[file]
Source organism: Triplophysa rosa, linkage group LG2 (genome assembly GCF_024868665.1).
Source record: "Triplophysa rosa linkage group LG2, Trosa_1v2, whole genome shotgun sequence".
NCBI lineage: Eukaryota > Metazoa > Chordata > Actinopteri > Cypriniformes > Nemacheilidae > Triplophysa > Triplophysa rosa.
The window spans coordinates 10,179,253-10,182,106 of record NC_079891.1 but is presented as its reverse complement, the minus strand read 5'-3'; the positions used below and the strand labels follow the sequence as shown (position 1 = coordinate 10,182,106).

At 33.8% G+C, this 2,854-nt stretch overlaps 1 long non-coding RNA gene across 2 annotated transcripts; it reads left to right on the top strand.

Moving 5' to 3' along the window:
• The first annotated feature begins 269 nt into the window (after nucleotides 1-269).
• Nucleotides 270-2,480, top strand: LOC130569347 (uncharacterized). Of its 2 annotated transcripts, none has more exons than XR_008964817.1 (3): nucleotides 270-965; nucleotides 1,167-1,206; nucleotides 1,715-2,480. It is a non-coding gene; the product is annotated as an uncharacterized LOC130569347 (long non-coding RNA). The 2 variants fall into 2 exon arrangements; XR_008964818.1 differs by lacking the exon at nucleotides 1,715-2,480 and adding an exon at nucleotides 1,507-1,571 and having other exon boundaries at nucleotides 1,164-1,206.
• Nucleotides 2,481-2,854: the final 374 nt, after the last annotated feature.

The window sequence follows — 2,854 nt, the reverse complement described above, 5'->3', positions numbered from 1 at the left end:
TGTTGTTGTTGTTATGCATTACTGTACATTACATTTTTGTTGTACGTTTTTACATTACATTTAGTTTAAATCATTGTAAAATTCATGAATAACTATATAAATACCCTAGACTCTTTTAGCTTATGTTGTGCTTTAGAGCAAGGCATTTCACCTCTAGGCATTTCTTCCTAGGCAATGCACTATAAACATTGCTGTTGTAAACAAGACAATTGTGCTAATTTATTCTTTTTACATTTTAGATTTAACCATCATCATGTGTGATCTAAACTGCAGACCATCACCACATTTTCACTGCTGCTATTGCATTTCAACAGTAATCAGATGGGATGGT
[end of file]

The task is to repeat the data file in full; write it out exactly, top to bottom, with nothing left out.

Source organism: Triplophysa rosa, linkage group LG2 (genome assembly GCF_024868665.1).
Source record: "Triplophysa rosa linkage group LG2, Trosa_1v2, whole genome shotgun sequence".
NCBI lineage: Eukaryota > Metazoa > Chordata > Actinopteri > Cypriniformes > Nemacheilidae > Triplophysa > Triplophysa rosa.
The window spans coordinates 10,179,253-10,182,106 of record NC_079891.1 but is presented as its reverse complement, the minus strand read 5'-3'; the positions used below and the strand labels follow the sequence as shown (position 1 = coordinate 10,182,106).

At 33.8% G+C, this 2,854-nt stretch overlaps 1 long non-coding RNA gene across 2 annotated transcripts; it reads left to right on the top strand.

Moving 5' to 3' along the window:
• The first annotated feature begins 269 nt into the window (after nucleotides 1-269).
• Nucleotides 270-2,480, top strand: LOC130569347 (uncharacterized). Of its 2 annotated transcripts, none has more exons than XR_008964817.1 (3): nucleotides 270-965; nucleotides 1,167-1,206; nucleotides 1,715-2,480. It is a non-coding gene; the product is annotated as an uncharacterized LOC130569347 (long non-coding RNA). The 2 variants fall into 2 exon arrangements; XR_008964818.1 differs by lacking the exon at nucleotides 1,715-2,480 and adding an exon at nucleotides 1,507-1,571 and having other exon boundaries at nucleotides 1,164-1,206.
• Nucleotides 2,481-2,854: the final 374 nt, after the last annotated feature.

The window sequence follows — 2,854 nt, the reverse complement described above, 5'->3', positions numbered from 1 at the left end:
TGTTGTTGTTGTTATGCATTACTGTACATTACATTTTTGTTGTACGTTTTTACATTACATTTAGTTTAAATCATTGTAAAATTCATGAATAACTATATAAATACCCTAGACTCTTTTAGCTTATGTTGTGCTTTAGAGCAAGGCATTTCACCTCTAGGCATTTCTTCCTAGGCAATGCACTATAAACATTGCTGTTGTAAACAAGACAATTGTGCTAATTTATTCTTTTTACATTTTAGATTTAACCATCATCATGTGTGATCTAAACTGCAGACCATCACCACATTTTCACTGCTGCTATTGCATTTCAACAGTAATCAGATGGGATGGT